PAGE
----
How to find a PhD supervisor

We’ve recently welcomed several new PhD students to CRADLE and are anticipating that more will join us during the course of 2024. Having participated in the recruitment process intensively in the past few months – including setting up and advertising particular projects, reviewing research proposals, and shepherding applications through the system – I thought it would be a good time to share some insights on what happens at Deakin, and some advice on how prospective candidates might approach the application process.

Perhaps the most important aspect is to figure out what you are interested in spending three or more years studying. Is it something you’ve been interested in for a while? Are you really passionate about a problem? Could you see yourself working in that field in the future? Once you’ve reflected on your interests, the next task is to find someone with expertise in that area to be your supervisor. At Deakin, all students require two Deakin-based supervisors, but external experts can be added to the team. Supervisors usually bring complementary expertise, and it can also be helpful to find people at different stages of their careers, since they can provide different perspectives on your work. Once you’ve figured out your dream team, it’s time to develop a research proposal.

Make your research proposal

The research proposal serves a number of purposes: it demonstrates your ability to read and synthesise existing literature, to identify problems and gaps which need addressing, your knowledge of appropriate research methods, and the quality of your writing. It also serves to spark potential supervisors’ interest in you and your work: the research will evolve as you continue to read and develop your ideas once enrolled – so it’s more of a starting point than a plan that will definitely be adhered to.

The proposal also allows potential supervisors to determine if they have sufficient expertise in your area of interest: it might be that they are working on new projects not yet published that are very much in the same area as your proposal, or alternatively, they might know someone who is better placed to supervise on that topic. At CRADLE we tend to also provide some comments on the initial proposal to see how candidates respond – being able to take on feedback comments and use them productively is crucial in academia (and indeed any work context!).

Application logistics

Once your potential supervisors have agreed to get on board with the proposed project, it then becomes much more logistical. You’ll need to make sure you are eligible to enrol in a PhD and this is mainly a matter of having appropriate past qualifications and grades, and proof thereof.

In Australia, the academic year usually commences in late February or early March – this is different to our colleagues in the Northern Hemisphere – so our main application round usually closes in October for commencement the following year. It’s important to consider the timing of your application, since scholarships are only offered in two rounds per year to competitive candidates.

CRADLE doctoral students are enrolled in the School of Education in the Faculty of Arts & Education at Deakin. This means that to apply you first have to submit an Expression of Interest. This is assessed by the School and Faculty Higher Degrees by Research co-ordinators before you are invited to submit your full application with all the paperwork. This process can take some time since there are multiple people involved and each step must be done in order. By having first approached supervisors with a proposal, you also have their support in commencing your studies, and this can be important if there are any queries along the way.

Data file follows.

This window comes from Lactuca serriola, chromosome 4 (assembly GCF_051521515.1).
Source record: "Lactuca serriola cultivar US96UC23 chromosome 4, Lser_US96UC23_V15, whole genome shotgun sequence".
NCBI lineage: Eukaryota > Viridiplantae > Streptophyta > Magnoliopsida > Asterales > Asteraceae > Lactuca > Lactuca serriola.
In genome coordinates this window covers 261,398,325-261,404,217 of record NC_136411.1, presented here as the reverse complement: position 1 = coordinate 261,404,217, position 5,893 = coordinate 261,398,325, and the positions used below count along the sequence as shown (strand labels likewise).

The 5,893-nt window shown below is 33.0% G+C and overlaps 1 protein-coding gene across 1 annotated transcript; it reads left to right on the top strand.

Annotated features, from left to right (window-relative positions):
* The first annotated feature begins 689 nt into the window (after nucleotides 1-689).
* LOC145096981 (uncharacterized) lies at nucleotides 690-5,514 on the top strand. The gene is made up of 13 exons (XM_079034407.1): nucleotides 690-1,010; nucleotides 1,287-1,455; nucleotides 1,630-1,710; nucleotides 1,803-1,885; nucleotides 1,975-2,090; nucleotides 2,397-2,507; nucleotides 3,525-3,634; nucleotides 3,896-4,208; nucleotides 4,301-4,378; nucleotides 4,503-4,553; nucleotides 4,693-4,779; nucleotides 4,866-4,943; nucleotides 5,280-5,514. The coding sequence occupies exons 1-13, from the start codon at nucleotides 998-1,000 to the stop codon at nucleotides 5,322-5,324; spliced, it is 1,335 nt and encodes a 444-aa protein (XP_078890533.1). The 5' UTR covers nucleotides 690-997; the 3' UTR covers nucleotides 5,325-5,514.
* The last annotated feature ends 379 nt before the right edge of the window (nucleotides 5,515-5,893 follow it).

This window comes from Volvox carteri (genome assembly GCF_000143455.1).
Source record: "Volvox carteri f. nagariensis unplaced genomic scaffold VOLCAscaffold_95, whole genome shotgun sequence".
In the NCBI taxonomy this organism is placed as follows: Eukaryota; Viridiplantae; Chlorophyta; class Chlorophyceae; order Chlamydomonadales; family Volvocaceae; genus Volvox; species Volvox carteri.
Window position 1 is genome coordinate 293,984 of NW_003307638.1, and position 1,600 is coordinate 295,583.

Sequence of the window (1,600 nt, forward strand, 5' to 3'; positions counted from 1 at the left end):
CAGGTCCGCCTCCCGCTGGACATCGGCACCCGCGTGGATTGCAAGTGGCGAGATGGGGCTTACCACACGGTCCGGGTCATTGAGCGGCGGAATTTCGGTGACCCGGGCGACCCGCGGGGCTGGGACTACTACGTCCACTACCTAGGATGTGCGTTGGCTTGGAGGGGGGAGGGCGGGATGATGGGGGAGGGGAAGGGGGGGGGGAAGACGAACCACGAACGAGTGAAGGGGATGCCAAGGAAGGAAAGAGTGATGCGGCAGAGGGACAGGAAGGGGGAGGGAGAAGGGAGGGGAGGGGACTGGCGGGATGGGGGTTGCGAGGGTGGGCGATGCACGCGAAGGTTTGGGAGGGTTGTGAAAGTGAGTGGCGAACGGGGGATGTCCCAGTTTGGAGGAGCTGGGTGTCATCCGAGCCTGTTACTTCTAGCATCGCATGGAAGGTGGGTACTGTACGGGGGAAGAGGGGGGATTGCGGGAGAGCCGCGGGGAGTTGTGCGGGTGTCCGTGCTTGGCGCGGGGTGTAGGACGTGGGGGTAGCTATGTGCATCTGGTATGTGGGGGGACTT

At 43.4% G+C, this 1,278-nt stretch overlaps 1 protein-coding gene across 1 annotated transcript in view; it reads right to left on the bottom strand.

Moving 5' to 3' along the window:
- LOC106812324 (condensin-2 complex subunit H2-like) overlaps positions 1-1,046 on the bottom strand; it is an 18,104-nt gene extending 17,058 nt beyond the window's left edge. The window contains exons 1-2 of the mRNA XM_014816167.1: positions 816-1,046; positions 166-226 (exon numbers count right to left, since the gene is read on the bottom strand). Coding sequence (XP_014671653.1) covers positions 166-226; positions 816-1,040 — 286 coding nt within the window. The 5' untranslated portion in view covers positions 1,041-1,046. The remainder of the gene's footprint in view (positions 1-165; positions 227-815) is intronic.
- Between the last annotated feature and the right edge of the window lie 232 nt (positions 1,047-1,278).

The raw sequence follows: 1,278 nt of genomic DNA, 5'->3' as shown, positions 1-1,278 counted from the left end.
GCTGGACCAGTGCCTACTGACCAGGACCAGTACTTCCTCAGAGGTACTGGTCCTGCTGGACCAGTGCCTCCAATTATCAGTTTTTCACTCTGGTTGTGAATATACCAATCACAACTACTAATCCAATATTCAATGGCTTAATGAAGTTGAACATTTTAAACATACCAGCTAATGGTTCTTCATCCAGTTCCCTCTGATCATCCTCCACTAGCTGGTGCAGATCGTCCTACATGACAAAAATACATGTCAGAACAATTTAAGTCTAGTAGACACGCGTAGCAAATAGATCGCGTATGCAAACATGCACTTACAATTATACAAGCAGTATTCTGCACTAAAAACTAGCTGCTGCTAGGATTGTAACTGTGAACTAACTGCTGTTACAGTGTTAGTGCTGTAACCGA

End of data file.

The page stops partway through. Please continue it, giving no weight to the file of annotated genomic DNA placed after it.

Having responded to over 30 approaches from potential students this year, here are my top tips in approaching supervisors:

  1. Spend some time reading the literature in the area you are interested in. Find supervisors who have recently published on that topic.
  2. Prepare a brief version of your research proposal to send with your initial approach to supervisors
  3. Introduce yourself in the email, and what is motivating you to study a PhD.
  4. Attach your CV, a transcript, and your previous honours/masters thesis to the email too – supervisors like something about a candidate’s background.
  5. If there is more than one person at a single institution that you’d like to be your supervisor, write the proposal and send it to both of them at once. Co-supervision arrangements are common, and it helps to involve everyone in the conversation at once.
  6. Be patient, but not too patient – sometimes emails get missed, or people are on leave – so use your judgement on when it’s appropriate to send a follow-up email if you don’t hear back for a little while.
  7. Expect to have some kind of discussion with your potential supervisor before they agree to support your application: this is as much about ensuring that you’ll be happy with them being your supervisor, as they want to make sure that you will be a good student.
  8. It can also be helpful to talk to students who are currently being or have previously been supervised by the supervisors you’re interested in, to find out their style of supervision, strengths and weaknesses.

At CRADLE, we are perpetually interested in approaches from potential students with relevant interests and the requisite previous research experiences. So, please check out our research themes, under which we have a range of topics and projects and keep an eye out for scholarship advertisements on our blog!

To close, I would note that this information is based on my personal reflections, and is not official advice. You can find much more broad ranging advice on doing doctoral studies via the ThesisWhisperer blog – e.g. How to get a Rockstar Supervisor and How to get into a PhD Program.

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